By DC Pathak
In a world of hidden events, not only in the field of defense and security, but also in the socio-political sphere, good observation and competent examination of the available information has become particularly important in defining an effective response.
Since safety demands the perfection of the analytical instrument, the standards set out there can be the benchmark for this task anywhere. The purpose of the analysis is to produce an assessment or an âobservationâ. He must adhere to certain compliance standards and be aware of certain avoidable pitfalls. The most important of these can be easily listed.
The first is the requirement that facts considered reliable be the sole basis for an authentic analysis – such as information provided by established intelligence services concerning a threat to national security.
Contributions from experts in special areas of study are welcome, but the guideline here is that the analyst should borrow the facts from a study, but not necessarily the inference the specialist draws from it. This would also apply to reliable media reports which are a mixture of fact and opinion.
The internet has blurred the line between fact and fake news since social media has become such an obvious tool in the fight. The authenticity of the assessment can only be guaranteed by a perfect analysis using reliable information.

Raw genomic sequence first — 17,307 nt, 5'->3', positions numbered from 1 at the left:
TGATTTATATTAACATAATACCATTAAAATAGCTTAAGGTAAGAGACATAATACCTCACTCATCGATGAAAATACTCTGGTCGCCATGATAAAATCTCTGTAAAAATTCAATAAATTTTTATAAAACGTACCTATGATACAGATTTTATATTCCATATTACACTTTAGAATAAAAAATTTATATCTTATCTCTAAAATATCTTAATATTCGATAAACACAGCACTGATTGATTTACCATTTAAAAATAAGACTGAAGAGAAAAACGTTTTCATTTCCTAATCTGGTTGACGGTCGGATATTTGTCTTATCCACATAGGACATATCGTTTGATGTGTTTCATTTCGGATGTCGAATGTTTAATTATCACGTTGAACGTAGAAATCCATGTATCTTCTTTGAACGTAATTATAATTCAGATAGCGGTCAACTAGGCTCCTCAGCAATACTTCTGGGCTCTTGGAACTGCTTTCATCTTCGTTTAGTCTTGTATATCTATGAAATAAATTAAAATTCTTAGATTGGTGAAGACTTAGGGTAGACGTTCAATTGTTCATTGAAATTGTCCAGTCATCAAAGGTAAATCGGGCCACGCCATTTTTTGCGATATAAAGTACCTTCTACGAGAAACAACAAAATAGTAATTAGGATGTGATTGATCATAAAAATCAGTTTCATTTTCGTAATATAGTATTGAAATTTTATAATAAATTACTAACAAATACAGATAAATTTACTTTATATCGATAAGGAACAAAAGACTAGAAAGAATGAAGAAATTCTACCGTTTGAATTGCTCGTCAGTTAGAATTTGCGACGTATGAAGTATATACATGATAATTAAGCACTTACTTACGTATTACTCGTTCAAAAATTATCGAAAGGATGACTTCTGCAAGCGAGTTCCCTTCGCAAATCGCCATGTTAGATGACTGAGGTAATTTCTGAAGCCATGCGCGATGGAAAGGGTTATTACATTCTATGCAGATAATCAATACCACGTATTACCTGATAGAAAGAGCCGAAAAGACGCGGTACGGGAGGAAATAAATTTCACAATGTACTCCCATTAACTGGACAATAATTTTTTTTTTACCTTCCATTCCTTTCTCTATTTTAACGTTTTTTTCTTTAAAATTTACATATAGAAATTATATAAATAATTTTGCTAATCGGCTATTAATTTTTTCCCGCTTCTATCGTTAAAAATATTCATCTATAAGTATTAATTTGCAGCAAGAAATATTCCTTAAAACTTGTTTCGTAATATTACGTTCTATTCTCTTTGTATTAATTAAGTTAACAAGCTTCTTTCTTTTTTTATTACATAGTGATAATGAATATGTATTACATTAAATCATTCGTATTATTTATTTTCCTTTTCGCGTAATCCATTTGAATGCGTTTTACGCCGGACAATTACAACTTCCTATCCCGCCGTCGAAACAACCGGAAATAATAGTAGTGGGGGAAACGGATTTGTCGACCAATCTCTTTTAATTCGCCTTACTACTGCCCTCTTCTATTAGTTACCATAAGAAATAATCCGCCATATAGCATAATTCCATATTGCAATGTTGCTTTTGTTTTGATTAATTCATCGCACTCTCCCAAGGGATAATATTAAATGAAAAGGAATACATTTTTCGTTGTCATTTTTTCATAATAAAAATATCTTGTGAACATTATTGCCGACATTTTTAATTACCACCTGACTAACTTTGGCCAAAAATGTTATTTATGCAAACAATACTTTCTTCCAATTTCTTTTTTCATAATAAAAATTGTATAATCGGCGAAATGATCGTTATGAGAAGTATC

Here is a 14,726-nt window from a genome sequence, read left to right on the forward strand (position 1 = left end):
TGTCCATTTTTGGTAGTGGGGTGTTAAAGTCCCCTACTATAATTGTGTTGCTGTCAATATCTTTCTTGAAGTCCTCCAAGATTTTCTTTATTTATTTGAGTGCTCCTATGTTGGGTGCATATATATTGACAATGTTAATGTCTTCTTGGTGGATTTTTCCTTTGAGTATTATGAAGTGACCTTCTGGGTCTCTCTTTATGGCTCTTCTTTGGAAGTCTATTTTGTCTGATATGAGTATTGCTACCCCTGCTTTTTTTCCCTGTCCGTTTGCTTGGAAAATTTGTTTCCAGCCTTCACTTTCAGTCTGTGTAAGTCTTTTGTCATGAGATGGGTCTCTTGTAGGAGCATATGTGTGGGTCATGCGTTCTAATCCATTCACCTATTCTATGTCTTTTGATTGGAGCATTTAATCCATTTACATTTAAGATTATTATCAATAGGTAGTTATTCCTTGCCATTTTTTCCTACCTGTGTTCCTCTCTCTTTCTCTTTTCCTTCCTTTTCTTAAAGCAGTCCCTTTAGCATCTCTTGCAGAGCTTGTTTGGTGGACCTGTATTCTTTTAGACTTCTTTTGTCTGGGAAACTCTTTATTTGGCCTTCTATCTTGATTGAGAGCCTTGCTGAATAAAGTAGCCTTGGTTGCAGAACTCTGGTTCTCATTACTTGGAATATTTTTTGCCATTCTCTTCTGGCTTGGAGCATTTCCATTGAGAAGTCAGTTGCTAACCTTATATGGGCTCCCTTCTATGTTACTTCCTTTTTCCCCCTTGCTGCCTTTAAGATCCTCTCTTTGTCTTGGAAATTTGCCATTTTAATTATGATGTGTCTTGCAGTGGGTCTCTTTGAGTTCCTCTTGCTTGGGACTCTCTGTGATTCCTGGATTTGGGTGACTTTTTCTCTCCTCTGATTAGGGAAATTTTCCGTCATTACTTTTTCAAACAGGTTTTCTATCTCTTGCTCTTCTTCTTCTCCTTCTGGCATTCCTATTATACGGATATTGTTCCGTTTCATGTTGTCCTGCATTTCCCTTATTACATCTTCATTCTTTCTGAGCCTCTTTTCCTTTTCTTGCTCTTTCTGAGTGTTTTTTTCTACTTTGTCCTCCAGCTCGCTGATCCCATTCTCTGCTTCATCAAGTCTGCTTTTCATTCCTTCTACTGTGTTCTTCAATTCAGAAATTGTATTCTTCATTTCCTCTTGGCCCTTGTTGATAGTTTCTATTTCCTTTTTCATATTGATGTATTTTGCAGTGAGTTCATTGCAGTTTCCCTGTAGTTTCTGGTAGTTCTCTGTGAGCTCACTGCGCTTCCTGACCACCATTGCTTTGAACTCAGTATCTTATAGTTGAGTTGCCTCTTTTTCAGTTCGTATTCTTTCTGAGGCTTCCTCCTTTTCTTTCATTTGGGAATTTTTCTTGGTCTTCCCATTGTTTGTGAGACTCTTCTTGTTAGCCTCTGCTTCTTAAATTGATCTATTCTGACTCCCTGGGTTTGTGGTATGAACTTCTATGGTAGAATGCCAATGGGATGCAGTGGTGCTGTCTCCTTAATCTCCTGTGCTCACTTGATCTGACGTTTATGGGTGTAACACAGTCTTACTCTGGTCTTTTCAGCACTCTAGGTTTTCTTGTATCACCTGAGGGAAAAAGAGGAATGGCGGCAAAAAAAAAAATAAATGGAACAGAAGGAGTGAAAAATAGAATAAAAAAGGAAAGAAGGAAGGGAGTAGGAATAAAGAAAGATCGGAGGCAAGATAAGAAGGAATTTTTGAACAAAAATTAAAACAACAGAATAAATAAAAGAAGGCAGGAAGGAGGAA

Second, the absence of personal biases, âgroup thinkingâ – the desire to follow peers – or wishful thinking must be guaranteed. These are the most common pitfalls of analysis. Added to this is the not-so-rare tendency of analysts to say what their teachers want to hear.
An oft-cited example is the CIA verdict on former Iraqi President, the late Saddam Hussein’s alleged plan to secretly possess weapons of mass destruction, which has led the United States to make Iraq the second largest theater. of the âwar on terrorâ after Afghanistan in 2003. Saddam Hussein was captured but no such weapon was unearthed.
An addition to the principle of enlisting only reliable facts in the analysis, however, should be mentioned here. “Precise” information on a threat should not be sacrificed for shortcomings of immediate relevance and topicality. Saddam Hussein had a “recent” history of using chemical weapons against Iran, although the issue of his continued possession of weapons of mass destruction (WMD) was at best an unauthenticated guess by US officials. intelligence.
This should have been reflected in the assessment so that a justifiable cause of action against him could still be found.
The third imperative of good analysis is the analyst’s ability to rise above the details and try to get the big picture they alluded to – in other words, to achieve the “macro” on the basis of everything that existed at the “” micro level.
Some may get bogged down in the details and others go on with the work as if analysis were the end in itself – they might justify the saying, “Analysis can lead to paralysis”.
This can sometimes happen because of an undue concern for historical perspectives. The analysis must lead to progress towards deciphering the future, which is the essence of evaluation. An assessment is futuristic, and a competent analyst understands that the facts of the past are only important if they can help assess what might happen in the times to come.